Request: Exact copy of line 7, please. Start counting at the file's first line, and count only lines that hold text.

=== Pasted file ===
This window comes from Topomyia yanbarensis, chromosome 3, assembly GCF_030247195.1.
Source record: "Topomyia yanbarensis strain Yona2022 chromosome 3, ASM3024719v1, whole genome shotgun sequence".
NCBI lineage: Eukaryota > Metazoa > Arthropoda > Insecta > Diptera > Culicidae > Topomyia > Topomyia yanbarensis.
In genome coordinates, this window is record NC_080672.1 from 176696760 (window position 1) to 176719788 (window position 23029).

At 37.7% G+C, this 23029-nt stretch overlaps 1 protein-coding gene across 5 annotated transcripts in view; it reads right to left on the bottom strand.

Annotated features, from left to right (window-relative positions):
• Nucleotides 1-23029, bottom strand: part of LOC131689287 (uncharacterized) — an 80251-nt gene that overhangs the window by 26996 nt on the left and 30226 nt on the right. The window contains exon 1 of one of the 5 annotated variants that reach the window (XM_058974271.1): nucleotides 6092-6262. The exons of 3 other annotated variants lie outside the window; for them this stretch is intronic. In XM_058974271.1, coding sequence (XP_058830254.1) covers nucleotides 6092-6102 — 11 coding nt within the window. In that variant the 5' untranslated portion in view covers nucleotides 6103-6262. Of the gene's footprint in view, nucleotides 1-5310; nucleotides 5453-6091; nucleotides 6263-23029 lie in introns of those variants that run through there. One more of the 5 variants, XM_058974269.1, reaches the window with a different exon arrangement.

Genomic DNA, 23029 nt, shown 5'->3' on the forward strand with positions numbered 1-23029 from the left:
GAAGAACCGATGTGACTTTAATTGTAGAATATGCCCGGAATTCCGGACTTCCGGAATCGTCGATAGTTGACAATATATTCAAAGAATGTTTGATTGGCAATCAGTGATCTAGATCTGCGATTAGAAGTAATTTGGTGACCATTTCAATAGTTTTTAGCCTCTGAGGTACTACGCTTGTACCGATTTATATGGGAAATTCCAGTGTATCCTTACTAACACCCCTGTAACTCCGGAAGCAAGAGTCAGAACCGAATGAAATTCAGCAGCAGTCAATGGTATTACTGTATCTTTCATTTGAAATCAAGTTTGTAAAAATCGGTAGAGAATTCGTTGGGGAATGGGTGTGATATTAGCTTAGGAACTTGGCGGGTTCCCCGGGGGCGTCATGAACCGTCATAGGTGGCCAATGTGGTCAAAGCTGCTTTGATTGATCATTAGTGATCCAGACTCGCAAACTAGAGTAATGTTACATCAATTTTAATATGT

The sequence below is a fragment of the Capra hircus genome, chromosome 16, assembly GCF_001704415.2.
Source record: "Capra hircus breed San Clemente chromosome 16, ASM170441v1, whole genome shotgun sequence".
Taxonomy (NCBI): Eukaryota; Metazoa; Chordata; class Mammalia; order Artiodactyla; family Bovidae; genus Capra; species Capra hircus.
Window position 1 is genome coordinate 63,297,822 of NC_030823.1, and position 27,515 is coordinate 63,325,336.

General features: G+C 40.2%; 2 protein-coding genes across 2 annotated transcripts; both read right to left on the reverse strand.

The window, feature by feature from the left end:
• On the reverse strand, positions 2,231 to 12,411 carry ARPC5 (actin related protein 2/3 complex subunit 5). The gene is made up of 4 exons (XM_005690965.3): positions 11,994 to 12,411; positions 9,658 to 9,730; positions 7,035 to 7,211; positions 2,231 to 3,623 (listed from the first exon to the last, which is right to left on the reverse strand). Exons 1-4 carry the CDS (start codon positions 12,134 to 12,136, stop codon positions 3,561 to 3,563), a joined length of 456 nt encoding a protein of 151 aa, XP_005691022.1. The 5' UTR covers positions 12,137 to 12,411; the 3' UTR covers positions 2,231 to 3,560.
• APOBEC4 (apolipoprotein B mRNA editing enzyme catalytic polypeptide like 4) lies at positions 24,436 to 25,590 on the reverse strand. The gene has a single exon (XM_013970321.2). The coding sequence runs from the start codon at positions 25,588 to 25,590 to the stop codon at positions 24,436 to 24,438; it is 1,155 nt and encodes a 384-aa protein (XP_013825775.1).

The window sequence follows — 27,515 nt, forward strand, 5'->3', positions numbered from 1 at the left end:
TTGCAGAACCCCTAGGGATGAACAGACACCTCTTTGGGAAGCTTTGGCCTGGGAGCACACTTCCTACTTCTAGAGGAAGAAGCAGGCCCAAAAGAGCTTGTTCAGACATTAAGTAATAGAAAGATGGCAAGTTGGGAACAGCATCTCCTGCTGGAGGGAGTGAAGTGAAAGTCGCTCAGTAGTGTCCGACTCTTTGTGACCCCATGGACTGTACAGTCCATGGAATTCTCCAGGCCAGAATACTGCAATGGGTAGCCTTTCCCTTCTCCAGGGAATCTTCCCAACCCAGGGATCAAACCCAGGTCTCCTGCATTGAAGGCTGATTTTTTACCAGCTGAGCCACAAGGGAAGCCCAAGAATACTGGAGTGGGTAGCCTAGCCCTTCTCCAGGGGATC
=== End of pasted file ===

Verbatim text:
• Nucleotides 1-23029, bottom strand: part of LOC131689287 (uncharacterized) — an 80251-nt gene that overhangs the window by 26996 nt on the left and 30226 nt on the right. The window contains exon 1 of one of the 5 annotated variants that reach the window (XM_058974271.1): nucleotides 6092-6262. The exons of 3 other annotated variants lie outside the window; for them this stretch is intronic. In XM_058974271.1, coding sequence (XP_058830254.1) covers nucleotides 6092-6102 — 11 coding nt within the window. In that variant the 5' untranslated portion in view covers nucleotides 6103-6262. Of the gene's footprint in view, nucleotides 1-5310; nucleotides 5453-6091; nucleotides 6263-23029 lie in introns of those variants that run through there. One more of the 5 variants, XM_058974269.1, reaches the window with a different exon arrangement.